Salary hopes put pressure on business

By Reporter|14 February 2012

Salary expectations are a growing source of tension between businesses and employees in 2012, according to a new employment report.



iv>Hudson’s Salary and Employment Insights 2012 series of reports has revealed that nearly seven out of 10 employees are considering moving jobs in 2012, while two-thirds of employers say they are worried about losing their existing high performers. Six out of 10 employees feel that they deserve a pay rise this year.
“Employers are under pressure to simultaneously improve the quality of their hires and control the cost of these hires. They need valuable employees to take the business forward, but not at any cost,” said Mark Steyn, CEO, Hudson Asia Pacific.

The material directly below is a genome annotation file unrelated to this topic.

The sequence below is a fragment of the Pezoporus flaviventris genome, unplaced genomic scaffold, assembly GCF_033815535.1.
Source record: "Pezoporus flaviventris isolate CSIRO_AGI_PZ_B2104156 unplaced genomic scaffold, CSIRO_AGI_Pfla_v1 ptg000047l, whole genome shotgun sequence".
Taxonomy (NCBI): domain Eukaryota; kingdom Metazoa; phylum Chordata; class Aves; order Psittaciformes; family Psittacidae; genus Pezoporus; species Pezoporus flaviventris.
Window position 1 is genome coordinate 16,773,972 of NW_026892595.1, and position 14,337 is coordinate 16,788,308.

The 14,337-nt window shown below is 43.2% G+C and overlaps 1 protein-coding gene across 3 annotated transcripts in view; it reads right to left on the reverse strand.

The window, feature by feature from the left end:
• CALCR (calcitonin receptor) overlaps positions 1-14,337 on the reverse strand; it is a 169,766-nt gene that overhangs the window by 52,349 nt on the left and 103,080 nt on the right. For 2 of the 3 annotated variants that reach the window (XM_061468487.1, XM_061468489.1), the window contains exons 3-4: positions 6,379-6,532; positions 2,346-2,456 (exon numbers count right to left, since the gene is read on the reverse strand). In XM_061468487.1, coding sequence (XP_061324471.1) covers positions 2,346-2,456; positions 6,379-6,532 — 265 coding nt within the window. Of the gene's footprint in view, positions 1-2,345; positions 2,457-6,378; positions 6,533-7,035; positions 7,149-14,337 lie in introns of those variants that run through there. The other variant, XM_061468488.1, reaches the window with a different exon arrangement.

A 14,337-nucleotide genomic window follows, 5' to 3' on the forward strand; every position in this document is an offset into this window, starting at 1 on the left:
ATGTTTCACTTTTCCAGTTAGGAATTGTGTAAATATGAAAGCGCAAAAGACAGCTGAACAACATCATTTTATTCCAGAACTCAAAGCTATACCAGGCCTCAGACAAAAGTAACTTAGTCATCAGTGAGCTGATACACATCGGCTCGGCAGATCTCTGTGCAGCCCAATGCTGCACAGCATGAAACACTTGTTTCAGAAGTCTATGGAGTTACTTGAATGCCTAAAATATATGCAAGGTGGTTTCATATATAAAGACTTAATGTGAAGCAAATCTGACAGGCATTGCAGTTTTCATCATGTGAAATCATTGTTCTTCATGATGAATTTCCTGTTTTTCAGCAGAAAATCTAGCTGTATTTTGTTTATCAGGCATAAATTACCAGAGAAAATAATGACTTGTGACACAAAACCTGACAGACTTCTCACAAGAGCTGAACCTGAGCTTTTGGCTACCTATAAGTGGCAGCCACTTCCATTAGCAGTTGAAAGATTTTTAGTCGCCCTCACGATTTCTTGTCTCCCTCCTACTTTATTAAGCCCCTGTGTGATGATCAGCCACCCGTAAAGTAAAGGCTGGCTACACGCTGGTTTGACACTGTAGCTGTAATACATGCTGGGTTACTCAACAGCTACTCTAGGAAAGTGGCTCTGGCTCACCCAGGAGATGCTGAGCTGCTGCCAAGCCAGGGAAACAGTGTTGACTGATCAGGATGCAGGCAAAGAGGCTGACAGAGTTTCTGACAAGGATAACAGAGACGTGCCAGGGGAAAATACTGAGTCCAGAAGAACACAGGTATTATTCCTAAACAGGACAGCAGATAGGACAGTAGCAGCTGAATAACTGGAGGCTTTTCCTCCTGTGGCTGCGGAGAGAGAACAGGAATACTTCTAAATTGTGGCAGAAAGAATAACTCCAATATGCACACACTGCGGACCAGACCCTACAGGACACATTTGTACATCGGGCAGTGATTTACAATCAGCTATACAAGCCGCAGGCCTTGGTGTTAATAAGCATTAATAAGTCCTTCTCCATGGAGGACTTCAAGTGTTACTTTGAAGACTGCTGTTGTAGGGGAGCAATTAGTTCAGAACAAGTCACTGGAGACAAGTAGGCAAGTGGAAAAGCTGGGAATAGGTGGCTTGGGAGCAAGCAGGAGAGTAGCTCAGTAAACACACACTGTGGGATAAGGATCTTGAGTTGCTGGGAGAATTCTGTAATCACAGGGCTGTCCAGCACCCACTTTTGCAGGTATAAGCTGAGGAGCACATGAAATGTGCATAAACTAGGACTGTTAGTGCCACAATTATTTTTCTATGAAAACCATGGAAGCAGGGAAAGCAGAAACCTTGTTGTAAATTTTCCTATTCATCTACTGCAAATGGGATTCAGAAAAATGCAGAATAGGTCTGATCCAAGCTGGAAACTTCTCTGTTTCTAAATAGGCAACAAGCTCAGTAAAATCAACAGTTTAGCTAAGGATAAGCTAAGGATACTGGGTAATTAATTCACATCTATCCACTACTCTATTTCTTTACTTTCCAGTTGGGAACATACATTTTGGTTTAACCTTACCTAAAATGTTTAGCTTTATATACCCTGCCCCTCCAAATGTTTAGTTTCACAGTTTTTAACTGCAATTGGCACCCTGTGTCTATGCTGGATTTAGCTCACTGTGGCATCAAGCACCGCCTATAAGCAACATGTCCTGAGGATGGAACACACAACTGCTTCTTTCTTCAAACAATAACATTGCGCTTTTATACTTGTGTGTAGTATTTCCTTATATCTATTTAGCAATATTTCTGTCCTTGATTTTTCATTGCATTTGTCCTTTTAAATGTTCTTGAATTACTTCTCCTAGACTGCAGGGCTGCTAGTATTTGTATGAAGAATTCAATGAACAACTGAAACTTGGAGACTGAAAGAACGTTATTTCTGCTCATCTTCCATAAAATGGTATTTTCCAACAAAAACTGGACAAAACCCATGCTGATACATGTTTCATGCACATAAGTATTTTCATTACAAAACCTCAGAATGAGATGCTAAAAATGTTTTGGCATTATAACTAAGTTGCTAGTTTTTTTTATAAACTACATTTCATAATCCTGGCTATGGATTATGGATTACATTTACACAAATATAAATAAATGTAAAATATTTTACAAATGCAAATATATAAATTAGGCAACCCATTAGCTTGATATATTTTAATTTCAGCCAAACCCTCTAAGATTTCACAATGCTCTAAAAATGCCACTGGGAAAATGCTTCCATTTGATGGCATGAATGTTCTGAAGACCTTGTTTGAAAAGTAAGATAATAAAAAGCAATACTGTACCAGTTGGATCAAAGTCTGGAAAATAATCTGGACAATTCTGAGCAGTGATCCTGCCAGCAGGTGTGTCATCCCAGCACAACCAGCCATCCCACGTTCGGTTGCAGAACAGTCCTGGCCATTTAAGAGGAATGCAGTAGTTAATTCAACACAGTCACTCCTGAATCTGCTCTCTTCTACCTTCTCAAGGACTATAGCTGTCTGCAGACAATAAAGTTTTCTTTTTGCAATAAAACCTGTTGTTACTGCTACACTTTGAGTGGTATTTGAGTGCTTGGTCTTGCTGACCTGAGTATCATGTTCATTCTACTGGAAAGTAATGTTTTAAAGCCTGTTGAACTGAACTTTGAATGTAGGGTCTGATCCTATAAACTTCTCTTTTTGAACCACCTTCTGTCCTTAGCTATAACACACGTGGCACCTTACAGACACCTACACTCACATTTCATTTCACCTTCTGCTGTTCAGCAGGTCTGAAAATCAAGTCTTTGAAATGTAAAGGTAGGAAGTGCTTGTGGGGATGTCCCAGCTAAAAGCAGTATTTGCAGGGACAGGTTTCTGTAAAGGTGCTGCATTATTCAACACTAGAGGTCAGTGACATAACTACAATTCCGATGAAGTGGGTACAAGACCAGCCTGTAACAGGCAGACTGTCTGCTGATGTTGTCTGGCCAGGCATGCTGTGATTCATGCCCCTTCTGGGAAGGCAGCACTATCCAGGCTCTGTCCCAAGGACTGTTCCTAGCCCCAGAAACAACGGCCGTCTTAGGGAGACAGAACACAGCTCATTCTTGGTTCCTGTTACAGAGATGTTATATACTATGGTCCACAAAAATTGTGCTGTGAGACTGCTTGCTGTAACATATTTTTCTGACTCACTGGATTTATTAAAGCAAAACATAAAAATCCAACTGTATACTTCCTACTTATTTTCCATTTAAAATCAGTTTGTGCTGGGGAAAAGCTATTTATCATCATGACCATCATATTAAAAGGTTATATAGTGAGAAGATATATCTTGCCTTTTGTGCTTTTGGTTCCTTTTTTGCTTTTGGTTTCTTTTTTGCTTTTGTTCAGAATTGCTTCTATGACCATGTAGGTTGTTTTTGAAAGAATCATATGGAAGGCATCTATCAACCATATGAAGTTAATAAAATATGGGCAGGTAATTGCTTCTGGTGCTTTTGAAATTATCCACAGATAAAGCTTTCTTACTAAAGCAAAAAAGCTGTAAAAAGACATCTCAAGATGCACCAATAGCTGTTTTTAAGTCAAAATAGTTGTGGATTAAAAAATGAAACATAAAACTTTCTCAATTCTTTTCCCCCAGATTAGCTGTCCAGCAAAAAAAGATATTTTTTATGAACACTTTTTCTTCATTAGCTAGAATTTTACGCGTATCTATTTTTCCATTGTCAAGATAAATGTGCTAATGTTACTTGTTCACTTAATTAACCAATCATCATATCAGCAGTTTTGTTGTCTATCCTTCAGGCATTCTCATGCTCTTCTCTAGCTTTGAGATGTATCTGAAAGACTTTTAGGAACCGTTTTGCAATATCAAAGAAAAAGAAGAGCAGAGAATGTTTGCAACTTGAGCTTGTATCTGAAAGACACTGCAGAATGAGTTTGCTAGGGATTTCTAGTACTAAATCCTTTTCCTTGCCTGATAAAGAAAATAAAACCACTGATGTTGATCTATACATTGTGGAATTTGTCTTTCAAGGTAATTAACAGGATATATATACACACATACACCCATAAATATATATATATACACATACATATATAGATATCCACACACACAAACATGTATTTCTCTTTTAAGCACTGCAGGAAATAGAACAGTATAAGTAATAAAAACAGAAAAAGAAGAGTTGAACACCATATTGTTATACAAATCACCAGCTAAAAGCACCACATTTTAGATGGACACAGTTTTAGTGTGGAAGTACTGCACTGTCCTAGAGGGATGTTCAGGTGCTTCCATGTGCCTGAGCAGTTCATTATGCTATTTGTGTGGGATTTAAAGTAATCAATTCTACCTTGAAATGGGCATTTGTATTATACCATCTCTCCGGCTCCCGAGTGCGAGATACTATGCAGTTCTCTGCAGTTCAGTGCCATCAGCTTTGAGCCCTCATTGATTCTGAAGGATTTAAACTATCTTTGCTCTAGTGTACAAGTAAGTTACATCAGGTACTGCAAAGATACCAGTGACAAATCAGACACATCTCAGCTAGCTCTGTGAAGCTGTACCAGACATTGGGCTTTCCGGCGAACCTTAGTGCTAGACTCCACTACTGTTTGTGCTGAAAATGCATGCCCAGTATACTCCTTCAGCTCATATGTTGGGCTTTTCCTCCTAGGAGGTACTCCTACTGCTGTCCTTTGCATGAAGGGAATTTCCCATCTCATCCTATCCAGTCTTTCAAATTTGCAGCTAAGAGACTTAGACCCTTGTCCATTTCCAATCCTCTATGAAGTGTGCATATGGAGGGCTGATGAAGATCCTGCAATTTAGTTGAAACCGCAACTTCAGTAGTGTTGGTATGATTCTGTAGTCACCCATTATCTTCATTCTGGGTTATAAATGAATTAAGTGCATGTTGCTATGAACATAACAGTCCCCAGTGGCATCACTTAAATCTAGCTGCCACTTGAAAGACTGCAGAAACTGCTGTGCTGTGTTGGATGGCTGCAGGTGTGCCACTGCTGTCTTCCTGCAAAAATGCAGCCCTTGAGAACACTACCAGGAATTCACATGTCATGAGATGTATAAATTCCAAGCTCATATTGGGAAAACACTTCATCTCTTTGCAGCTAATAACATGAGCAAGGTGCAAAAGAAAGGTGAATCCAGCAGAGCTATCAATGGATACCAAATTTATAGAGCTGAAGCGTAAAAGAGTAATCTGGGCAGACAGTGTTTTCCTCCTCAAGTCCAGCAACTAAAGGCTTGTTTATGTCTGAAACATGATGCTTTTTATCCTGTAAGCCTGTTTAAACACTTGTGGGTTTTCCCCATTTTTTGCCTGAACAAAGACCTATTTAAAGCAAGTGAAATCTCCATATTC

“Facing the tension of trying to do more with less is especially difficult when salary is the top driver for 36 per cent of employees, with many believing that it will be ‘easy’ or ‘very easy’ to find a similar job with comparable pay and conditions.”
According to the report, nearly 34 per cent of employers intend to increase permanent staff levels in 2012, but almost half of hiring managers say the salary expectations of preferred candidates exceed their budget. Approximately 43 per cent of hiring managers will increase their budget to secure the best candidate, while the remaining employers will settle for their second choice.
“Salaries are increasing, particularly for talented mid to senior hires,” said Steyn. “In challenging times, businesses can’t afford to compromise on investing in their people, but at the same time they face a dilemma with corporate growth rates lagging employees’ heightened salary expectations.”
Salary hopes put pressure on business
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